"The black gold of Madagascar"
The vanilla creeper "fragrans", now known as Bourbon vanilla, was introduced in Madagascar in 1870. It did not quite arrive in a foreign land, since five endemic species of wild vanilla could be recorded in Malagasy forests. Established at the beginning on the East Coast, it emigrated further north in the SAVA region (Sambava, Antalaha, Vohémar, Andapa), where the soil and climatic conditions suited it better. In 1924, Madagascar was already the world's largest producer with about 300 tons. Current production regularly exceeds 1000 tonnes at a respectable distance from Uganda (less than 300) or India (less than 100).
Contrary to what can be believed elsewhere, the vanilla requires a long preparation before its export. The preparation starts with a bath of a little less than 3 minutes in a water at 140°F (60°C), and a steaming in a padded trunk where it "sweats" for one to two days. The vanilla then takes on its chocolate tint, and the perfume begins to emerge.
There followed 3 hours daily drying in the sun for a fortnight and a month in the shade, to remove all the moisture. There followed various manipulations, including drying in the shade, calibrating the pods, placing in padded trunks of waxed paper. The ripening lasts between 3 and 6 months, and it is at this stage that the perfume develops the most. The pods are wrinkled, the most beautiful are unctuous and of a beautiful brown color. 18 months will have passed since the fertilization of the flower until final packaging, and export to the consuming countries.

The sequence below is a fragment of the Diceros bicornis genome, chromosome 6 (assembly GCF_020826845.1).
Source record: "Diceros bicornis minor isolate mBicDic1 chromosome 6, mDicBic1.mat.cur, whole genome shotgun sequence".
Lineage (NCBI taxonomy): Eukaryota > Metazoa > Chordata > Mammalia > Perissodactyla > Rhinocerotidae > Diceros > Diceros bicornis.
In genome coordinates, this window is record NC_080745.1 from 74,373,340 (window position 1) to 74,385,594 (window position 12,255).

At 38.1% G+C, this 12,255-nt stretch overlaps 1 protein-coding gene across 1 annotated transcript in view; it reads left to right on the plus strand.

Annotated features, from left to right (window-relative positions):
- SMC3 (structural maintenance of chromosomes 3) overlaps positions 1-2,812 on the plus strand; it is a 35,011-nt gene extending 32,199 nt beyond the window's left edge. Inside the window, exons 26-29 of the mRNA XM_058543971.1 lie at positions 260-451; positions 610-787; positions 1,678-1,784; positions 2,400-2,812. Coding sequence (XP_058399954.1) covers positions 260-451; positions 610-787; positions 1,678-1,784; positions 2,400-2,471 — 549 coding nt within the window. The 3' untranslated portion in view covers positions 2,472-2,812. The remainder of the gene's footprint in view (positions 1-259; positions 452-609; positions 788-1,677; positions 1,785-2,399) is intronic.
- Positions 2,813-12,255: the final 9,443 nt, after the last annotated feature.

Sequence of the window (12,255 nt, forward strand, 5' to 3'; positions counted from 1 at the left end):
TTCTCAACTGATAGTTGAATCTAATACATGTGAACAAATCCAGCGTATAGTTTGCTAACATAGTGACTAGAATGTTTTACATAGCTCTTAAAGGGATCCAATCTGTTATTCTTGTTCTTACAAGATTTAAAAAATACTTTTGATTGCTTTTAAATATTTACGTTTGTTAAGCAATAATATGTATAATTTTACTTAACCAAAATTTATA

The insect supposed to fertilize the flower has not been imported into countries where the cultivation of vanilla has spread, fertilization must appeal to man. Edmond, a 12-years-old Madagascan slave, invented the manual pollinating process at Bourbon Island, currently La Réunion. The young Edmond was freed and given the patronym of Albius in reference to "alba", the white color of the vanilla flower. The process is still the same today. It is practiced early in the morning as the flowers have a brief life of a few hours at the beginning of the day.
Text: Thompson Andriamanoro
Photos Pierre-Yves Babelon